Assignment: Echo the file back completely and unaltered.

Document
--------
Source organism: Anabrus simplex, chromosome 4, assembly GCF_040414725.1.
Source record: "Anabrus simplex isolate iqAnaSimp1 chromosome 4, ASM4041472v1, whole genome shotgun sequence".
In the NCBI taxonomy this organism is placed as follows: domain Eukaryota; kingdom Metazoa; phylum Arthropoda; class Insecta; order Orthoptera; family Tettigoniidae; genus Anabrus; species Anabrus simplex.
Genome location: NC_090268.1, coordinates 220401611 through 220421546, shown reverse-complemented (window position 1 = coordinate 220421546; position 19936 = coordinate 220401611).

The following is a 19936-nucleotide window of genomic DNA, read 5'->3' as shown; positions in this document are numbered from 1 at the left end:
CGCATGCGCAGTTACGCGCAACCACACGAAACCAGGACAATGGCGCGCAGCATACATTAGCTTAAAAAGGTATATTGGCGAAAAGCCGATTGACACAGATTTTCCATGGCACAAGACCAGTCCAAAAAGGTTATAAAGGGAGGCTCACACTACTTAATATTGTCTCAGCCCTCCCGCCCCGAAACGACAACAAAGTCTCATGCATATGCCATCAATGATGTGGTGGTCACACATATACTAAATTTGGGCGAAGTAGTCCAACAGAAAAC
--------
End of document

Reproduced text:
Source organism: Anabrus simplex, chromosome 4, assembly GCF_040414725.1.
Source record: "Anabrus simplex isolate iqAnaSimp1 chromosome 4, ASM4041472v1, whole genome shotgun sequence".
In the NCBI taxonomy this organism is placed as follows: domain Eukaryota; kingdom Metazoa; phylum Arthropoda; class Insecta; order Orthoptera; family Tettigoniidae; genus Anabrus; species Anabrus simplex.
Genome location: NC_090268.1, coordinates 220401611 through 220421546, shown reverse-complemented (window position 1 = coordinate 220421546; position 19936 = coordinate 220401611).

The following is a 19936-nucleotide window of genomic DNA, read 5'->3' as shown; positions in this document are numbered from 1 at the left end:
CGCATGCGCAGTTACGCGCAACCACACGAAACCAGGACAATGGCGCGCAGCATACATTAGCTTAAAAAGGTATATTGGCGAAAAGCCGATTGACACAGATTTTCCATGGCACAAGACCAGTCCAAAAAGGTTATAAAGGGAGGCTCACACTACTTAATATTGTCTCAGCCCTCCCGCCCCGAAACGACAACAAAGTCTCATGCATATGCCATCAATGATGTGGTGGTCACACATATACTAAATTTGGGCGAAGTAGTCCAACAGAAAAC